2. Stellar models for TZ For and the equations of the tidal evolution

The stellar models were generated with the Granada evolutionary code by Claret (2004). We considered core overshooting described as an extra mixing beyond the classical Schwarzschild criterion. For the excess distance we use dover = αovHp, where Hp is the pressure scale height taken at the edge of the convective core as given by Schwarzschild’s criterion and αov is a free parameter. The dependence of αov with stellar mass was considered following the results by Claret (2007). For models with convective envelopes, we adopted the mixing-length theory to describe them, with α = 1.68, as calibrated using the Sun.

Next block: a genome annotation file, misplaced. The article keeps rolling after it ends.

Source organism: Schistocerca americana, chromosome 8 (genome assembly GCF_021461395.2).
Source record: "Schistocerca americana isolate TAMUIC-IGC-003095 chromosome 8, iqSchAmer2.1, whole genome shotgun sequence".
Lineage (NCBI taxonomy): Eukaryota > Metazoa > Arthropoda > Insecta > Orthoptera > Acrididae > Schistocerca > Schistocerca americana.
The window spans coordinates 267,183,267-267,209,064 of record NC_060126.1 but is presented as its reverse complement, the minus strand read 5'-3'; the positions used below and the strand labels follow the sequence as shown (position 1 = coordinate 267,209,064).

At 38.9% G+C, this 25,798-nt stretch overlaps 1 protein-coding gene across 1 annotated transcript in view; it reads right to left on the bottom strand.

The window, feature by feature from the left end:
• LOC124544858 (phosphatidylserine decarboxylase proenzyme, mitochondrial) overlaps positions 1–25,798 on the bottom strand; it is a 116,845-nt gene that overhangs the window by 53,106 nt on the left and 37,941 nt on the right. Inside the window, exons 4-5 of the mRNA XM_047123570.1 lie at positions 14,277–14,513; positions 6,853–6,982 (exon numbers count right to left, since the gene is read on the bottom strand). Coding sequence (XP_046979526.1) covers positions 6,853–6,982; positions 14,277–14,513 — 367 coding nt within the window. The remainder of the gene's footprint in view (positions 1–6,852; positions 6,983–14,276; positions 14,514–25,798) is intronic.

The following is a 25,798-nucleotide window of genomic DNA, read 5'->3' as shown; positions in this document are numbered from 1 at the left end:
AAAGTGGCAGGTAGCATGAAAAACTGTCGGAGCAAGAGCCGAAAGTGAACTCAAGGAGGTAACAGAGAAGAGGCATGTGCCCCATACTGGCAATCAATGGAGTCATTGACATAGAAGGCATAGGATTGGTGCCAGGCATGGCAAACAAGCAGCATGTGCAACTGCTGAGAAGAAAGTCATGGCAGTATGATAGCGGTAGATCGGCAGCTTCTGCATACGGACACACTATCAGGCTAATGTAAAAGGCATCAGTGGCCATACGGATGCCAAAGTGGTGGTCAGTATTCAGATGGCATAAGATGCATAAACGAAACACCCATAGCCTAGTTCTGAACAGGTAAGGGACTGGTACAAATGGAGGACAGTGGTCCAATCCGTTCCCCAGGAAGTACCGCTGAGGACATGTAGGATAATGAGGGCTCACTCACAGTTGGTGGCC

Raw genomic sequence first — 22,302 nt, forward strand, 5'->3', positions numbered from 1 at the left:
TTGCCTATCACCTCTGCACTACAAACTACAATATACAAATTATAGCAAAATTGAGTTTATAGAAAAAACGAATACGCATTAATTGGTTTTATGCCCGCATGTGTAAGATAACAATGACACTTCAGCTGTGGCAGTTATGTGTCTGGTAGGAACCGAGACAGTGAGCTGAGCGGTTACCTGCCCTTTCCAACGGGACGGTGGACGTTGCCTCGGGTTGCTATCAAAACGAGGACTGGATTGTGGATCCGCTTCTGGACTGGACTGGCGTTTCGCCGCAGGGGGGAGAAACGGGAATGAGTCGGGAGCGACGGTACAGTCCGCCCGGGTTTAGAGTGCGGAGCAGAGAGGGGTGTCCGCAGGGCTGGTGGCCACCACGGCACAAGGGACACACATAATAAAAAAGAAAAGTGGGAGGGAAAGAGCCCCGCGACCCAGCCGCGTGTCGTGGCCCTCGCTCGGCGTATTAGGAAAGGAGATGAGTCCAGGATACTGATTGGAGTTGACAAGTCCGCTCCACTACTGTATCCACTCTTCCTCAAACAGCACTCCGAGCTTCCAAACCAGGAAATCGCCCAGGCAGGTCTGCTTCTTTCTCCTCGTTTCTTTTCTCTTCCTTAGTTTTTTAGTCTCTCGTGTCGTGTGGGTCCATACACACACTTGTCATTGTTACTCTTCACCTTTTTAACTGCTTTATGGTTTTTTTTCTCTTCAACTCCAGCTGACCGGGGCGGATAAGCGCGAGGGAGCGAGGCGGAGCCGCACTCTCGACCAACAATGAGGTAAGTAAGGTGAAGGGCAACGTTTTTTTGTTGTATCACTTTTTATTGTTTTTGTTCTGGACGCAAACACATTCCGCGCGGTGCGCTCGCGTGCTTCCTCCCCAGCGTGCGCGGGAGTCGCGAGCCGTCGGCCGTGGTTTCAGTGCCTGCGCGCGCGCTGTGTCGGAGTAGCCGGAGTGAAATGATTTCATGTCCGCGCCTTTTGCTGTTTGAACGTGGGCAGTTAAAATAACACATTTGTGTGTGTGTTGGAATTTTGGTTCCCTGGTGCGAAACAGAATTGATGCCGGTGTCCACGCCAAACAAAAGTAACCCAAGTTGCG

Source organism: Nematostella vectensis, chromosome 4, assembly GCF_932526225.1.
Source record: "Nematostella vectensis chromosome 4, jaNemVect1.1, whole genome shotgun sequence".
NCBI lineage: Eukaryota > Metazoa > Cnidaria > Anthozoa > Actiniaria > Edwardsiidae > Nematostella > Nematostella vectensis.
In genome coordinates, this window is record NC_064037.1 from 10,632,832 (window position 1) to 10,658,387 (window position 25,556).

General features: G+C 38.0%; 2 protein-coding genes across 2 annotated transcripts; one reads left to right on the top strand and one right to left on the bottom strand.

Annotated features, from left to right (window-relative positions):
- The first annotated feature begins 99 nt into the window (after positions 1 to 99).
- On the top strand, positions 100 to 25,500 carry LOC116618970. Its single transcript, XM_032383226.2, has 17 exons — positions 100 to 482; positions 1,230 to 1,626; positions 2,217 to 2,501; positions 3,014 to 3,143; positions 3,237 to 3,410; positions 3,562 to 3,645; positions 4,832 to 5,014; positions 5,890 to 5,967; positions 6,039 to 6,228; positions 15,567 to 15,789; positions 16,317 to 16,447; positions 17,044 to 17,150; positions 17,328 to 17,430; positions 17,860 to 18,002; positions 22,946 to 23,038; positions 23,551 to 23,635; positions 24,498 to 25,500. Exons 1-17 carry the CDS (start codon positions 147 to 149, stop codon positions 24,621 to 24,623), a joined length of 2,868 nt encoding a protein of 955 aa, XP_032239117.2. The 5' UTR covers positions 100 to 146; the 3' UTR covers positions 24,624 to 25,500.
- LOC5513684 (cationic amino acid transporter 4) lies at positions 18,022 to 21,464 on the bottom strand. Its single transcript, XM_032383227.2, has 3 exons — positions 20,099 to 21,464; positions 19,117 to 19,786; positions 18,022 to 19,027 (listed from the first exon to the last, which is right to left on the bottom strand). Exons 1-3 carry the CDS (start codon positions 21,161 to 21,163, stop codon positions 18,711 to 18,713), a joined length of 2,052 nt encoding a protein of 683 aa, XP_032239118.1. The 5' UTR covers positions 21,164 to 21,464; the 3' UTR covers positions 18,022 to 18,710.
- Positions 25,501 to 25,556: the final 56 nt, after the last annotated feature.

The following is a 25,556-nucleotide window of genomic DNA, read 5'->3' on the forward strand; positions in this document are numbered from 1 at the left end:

For high temperatures the code uses the set of tables provided by Iglesias & Rogers (1996), completed with the computations by Alexander & Ferguson (1994) for lower temperatures. Mass loss was considered during the Main-Sequence and for red giants. Given the evolutionary status and the masses of TZ For, the formalism by Nieuwenhuijzen & de Jager (1990) was considered for all models, and for the red giants stage we adopted the formalism by Reimers (1977).